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$50.7 million to enhance addiction services in New York


Wed, Mar 10th 2021 12:50 pm

Funding will support a regional network approach to prevention, treatment & recovery services to address addiction
Funding & services provided in every county

Gov. Andrew Cuomo on Wednesday announced the award of up to $50.7 million to providers throughout New York to expand access to addiction services. The majority of this funding will go toward regional networks designed to support a continuum of care that includes prevention, treatment and recovery. Further funding will go toward enhancing COTI services, recovery centers, prevention coalitions, and the Triple P prevention program within these network areas. This funding is part of the state opioid response federally supported grant administered by the New York State Office of Addiction Services and Supports.

"While we continue to fight the COVID-19 pandemic and ongoing opioid epidemic, we are reinforcing our commitment to supporting New Yorkers struggling with addiction," Cuomo said. "This award funds all regions of New York for a broad range of services, including mobile service delivery and telepractice expansion, strengthening our nation-leading continuum of addiction care across the state. These resources are available where and when New Yorkers need them most."

Lt. Gov. Kathy Hochul, co-chair of the New York State Heroin and Opioid Task Force, said, "During this extremely challenging time posed by the COVID-19 pandemic, it is more important than ever to make sure that lifesaving resources and services are available to any individual struggling with addiction in all parts of the state. This funding will further boost prevention, treatment and recovery care, and reinforces New York state's commitment to ending the opioid epidemic once and for all."

OASAS Commissioner Arlene González-Sánchez said, "As we continue to work to address addiction amid the COVID-19 pandemic, it is vital that we ensure that all New Yorkers, in all regions of the state, have access to lifesaving addiction services. OASAS has always supported a collaborative care model of addiction services, and with this funding we are able to build on our work with our community-based provider network to strengthen these collaborations and reach more people in need."

A press release stated, “New York has a robust system of addiction care and, with better collaboration and coordination, people in need will experience easier access to care, including medication for addiction treatment, as well as more successful transitions between residential and outpatient settings, and better integration of prevention and recovery supports. The funding awarded under this initiative supports efforts to find regional approaches to care, and is designed to help prevention, treatment and recovery providers increase their collaborative efforts to address the entire continuum of addiction services. Providers who receive funding have identified specific needs in their region and proposed services to address the gaps in care.”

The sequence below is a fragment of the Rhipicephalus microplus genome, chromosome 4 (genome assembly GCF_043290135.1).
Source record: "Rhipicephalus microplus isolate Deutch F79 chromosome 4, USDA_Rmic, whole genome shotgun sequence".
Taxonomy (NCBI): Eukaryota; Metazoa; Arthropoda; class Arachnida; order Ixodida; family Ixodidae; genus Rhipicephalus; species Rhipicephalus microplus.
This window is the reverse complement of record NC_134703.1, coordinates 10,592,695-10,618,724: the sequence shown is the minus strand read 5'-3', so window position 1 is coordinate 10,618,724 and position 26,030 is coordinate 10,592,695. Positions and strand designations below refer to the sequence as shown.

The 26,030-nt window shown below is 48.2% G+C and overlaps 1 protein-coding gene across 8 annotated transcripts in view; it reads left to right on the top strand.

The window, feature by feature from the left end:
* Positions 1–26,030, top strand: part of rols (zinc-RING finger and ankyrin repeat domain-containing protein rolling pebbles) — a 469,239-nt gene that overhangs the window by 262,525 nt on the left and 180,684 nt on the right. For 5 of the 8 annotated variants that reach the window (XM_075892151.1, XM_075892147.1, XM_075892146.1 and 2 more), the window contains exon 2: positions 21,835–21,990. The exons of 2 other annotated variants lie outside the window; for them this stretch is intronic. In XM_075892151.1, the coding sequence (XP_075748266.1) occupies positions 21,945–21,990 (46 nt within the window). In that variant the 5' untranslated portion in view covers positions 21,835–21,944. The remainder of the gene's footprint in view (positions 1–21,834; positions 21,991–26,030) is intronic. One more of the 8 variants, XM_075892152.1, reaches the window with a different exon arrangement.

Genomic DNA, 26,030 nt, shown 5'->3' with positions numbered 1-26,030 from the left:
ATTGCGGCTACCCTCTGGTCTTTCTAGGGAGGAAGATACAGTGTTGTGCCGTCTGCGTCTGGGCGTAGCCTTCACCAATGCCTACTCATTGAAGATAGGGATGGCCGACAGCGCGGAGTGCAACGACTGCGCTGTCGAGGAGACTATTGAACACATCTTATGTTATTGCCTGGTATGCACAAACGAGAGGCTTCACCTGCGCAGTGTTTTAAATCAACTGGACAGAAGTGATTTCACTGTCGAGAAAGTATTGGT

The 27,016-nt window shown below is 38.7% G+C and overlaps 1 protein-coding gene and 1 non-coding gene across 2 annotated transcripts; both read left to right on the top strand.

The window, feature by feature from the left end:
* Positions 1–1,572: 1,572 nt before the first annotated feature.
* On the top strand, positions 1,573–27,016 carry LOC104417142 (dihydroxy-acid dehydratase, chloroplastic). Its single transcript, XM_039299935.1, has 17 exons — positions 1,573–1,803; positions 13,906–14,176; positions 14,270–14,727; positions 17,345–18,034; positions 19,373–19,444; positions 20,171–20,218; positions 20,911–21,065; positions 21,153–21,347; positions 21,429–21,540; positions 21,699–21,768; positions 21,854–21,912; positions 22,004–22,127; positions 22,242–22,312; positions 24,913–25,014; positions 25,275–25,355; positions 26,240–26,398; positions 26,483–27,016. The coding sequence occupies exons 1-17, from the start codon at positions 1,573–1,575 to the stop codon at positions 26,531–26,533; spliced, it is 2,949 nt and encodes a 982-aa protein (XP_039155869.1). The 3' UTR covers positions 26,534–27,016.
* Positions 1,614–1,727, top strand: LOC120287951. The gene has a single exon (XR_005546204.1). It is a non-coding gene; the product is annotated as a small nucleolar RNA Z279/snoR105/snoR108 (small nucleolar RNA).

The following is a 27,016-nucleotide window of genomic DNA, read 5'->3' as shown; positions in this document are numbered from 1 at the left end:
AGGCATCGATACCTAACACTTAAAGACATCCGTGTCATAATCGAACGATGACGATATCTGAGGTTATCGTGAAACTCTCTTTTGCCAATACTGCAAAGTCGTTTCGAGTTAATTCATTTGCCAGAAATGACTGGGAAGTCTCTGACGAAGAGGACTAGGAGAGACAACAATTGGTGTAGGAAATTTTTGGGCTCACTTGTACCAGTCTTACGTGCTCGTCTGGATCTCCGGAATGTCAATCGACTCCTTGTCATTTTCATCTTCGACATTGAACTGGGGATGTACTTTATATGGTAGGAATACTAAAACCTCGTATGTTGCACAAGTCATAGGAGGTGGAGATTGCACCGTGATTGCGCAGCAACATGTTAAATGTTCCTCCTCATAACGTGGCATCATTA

Regional networks are made up of multiple providers, in most cases serving multiple counties, in a region. Award amounts are listed below along with the counties served by the network.

Network Name

Counties Served

Award Amount Up to

Long Island Network

Nassau and Suffolk


Central New York Behavioral Health Care

Cayuga, Oneida, Onondaga and Oswego


Your Health Partners SOR Collaborative

Monroe, Livingston, Steuben, Chemung and Tioga


North Country Regional Network of Care

Clinton, Essex, Franklin, Jefferson, Lewis, St. Lawrence and Hamilton


Brooklyn Regional Network



Citywide Addiction Support Network

Manhattan, Bronx and Queens


Value Network Behavioral Health Care Collaborative Network

Allegany, Cattaraugus, Chautauqua, Erie, Genesee, Niagara, Orleans and Wyoming


Coordinated Behavioral Health Services Network

Ulster, Dutchess, Sullivan, Orange, Putnam, Rockland and Westchester


Finger Lakes Monroe SOR II Regional Collaborative Network

Ontario, Schuyler, Seneca, Wayne and Yates


Mohawk Valley Behavioral Health and South Central Behavioral Health Care Collaborative Network

Tompkins, Cortland, Broome, Chenango, Madison, Herkimer, Fulton, Montgomery, Schoharie, Delaware and Otsego


Staten Island Regional Substance Use Network



Capital Behavioral Health Network

Albany, Schenectady, Rensselaer, Saratoga, Columbia, Greene, Warren and Washington